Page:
Panettone: The “Brazilian” Christmas Bread

Beginning sometime around mid October Brazilian supermarkets begin to stock up on panettone and the panettone eating season begins. There is no way to avoid it and at every corner you will be bombarded with this tasty sweet bread loaf.

PanettonePanetonne is originally from the city of Milan, Italy and the orthern Italian immigrants brought panettone to Brazil in the early 20th century. There are several different stories of how the  panettone loaf received its name. The first tells that Fr. Antonio was very fond of this particular bread and because he wore a hat similar to the shape of the bread (tall with a puffy top) it became known as ‘pane di Tony’ or Tony’s Bread. Another story suggests that the name panettone came from the Milanese ‘pane del ton’ meaning ‘cake of luxury’. Or another play with these words says that the name came from ‘pane’ which means bread and ‘tone’ which is large. Now, the last story tells that a Milanese nobleman, Ughetto Atellani, loved Adalgisa, the daughter of a poor baker named Toni. In order to try to win Adalgisa’s hand in marriage the nobleman disguised himself as a baker and invented a rich cake to which he added flour, yeast, butter, eggs, dried raisins, and candied lemon and orange peel. The bread was praised and the nobleman and Adalgisa were married.

This is how my panettone should have looked with the nice puffy top! (

This is how my panettone should have looked with the nice puffy top!

Whether any of these hold true is not for me to say, but a bread with a little story behind it is always something wonderful.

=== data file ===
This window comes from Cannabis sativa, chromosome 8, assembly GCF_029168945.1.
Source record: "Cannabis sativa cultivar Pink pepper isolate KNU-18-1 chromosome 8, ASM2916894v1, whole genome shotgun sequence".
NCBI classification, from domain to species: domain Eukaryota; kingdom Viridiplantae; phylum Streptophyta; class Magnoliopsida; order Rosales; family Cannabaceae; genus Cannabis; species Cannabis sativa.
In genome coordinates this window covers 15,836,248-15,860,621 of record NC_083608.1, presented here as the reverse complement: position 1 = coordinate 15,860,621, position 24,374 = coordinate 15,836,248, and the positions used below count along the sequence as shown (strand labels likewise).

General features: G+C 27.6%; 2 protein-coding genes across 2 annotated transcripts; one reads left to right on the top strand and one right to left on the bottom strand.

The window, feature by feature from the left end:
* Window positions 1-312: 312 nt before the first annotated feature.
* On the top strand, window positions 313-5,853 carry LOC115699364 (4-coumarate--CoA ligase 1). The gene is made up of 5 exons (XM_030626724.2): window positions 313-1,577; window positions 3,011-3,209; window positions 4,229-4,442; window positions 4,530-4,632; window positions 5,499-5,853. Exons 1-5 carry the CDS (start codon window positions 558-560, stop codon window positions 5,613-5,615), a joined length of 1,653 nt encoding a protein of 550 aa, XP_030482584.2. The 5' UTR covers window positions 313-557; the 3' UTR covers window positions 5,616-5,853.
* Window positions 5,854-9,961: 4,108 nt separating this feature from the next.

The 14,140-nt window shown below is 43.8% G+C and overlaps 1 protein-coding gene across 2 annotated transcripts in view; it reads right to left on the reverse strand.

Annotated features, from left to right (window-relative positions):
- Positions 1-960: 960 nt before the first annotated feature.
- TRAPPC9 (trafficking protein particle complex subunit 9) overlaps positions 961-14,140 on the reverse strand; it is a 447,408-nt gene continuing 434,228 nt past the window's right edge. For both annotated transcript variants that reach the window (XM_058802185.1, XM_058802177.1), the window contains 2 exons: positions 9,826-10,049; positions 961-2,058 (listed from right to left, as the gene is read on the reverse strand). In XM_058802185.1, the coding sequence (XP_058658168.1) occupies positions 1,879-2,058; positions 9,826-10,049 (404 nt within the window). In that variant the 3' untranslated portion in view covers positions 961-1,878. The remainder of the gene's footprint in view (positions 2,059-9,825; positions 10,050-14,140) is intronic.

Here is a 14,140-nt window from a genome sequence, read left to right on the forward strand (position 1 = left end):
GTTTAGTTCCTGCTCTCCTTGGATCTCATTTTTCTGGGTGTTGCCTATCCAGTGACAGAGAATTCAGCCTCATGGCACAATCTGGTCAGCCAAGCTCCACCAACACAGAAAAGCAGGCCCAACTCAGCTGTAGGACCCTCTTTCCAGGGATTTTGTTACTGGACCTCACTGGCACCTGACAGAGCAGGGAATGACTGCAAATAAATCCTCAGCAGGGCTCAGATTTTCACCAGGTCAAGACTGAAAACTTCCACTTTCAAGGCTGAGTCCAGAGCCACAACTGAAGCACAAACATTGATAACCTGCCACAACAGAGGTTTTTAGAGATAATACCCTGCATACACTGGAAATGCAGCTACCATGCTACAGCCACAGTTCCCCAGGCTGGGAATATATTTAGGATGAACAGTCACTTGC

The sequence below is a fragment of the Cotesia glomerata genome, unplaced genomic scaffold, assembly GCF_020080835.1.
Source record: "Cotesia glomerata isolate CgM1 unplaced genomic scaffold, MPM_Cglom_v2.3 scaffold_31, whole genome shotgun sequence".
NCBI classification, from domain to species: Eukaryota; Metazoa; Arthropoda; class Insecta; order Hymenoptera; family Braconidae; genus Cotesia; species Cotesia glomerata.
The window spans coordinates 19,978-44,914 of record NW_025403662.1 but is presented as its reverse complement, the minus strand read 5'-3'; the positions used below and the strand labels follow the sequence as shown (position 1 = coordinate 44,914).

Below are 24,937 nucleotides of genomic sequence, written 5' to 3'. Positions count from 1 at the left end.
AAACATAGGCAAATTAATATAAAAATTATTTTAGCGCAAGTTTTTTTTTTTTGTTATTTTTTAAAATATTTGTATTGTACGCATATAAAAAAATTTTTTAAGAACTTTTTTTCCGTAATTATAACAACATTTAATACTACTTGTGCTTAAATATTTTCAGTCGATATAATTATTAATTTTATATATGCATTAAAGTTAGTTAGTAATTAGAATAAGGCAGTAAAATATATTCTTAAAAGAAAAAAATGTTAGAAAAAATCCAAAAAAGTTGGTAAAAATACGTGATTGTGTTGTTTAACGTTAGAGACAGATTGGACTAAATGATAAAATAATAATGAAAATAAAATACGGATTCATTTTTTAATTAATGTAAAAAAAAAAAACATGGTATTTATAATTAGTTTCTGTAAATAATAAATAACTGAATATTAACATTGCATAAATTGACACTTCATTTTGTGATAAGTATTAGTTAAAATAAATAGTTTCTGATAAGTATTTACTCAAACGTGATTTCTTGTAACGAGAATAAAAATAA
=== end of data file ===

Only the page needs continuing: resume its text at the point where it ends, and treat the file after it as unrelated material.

So, although panettone is so easy to buy at this time of year in Brazil I decided that, nevertheless, I still needed to learn how to make it. This recipe is my first attempt, and, although it tasted absolutely delicious there are some things that I need to work on to make this loaf much better. For starters, I didn’t quite get the puffy top to the loaf which gives it its signature look. Secondly, I think that I kneaded the dough a little too much and maybe added too much flour taking away some of the light fluffy texture. But, apart from those two issues I was so happy with my first results that I thought I could still share it here.

If you do not want to try to make this recipe at home, but still want to have a slice of this delicious cake, you can order it on

PanettoneThe recipe that I used is a quick bread recipe based on brioche bread. Many of the panettone recipes that I came accross required about two days of rising, kneading, etc, etc, etc. I wanted to make a quick and easy panettone and opted to go with this recipe. The brioche dough is very sticky and runny and can be difficult to work. Don’t make the mistake that I made by adding tons more flour to try to make the dough easier to work!

To purchase the panettone mold online CLICK HERE!


250 ml warm milk
15 g yeast
350 g white flour
120 g butter
2 egg yolks
60 g white sugar
10 g lemon zest
10 g orange zest
30 ml vanilla essence
100 g crystalized fruit
50 g raisins
60 g almonds
60 g cashew nuts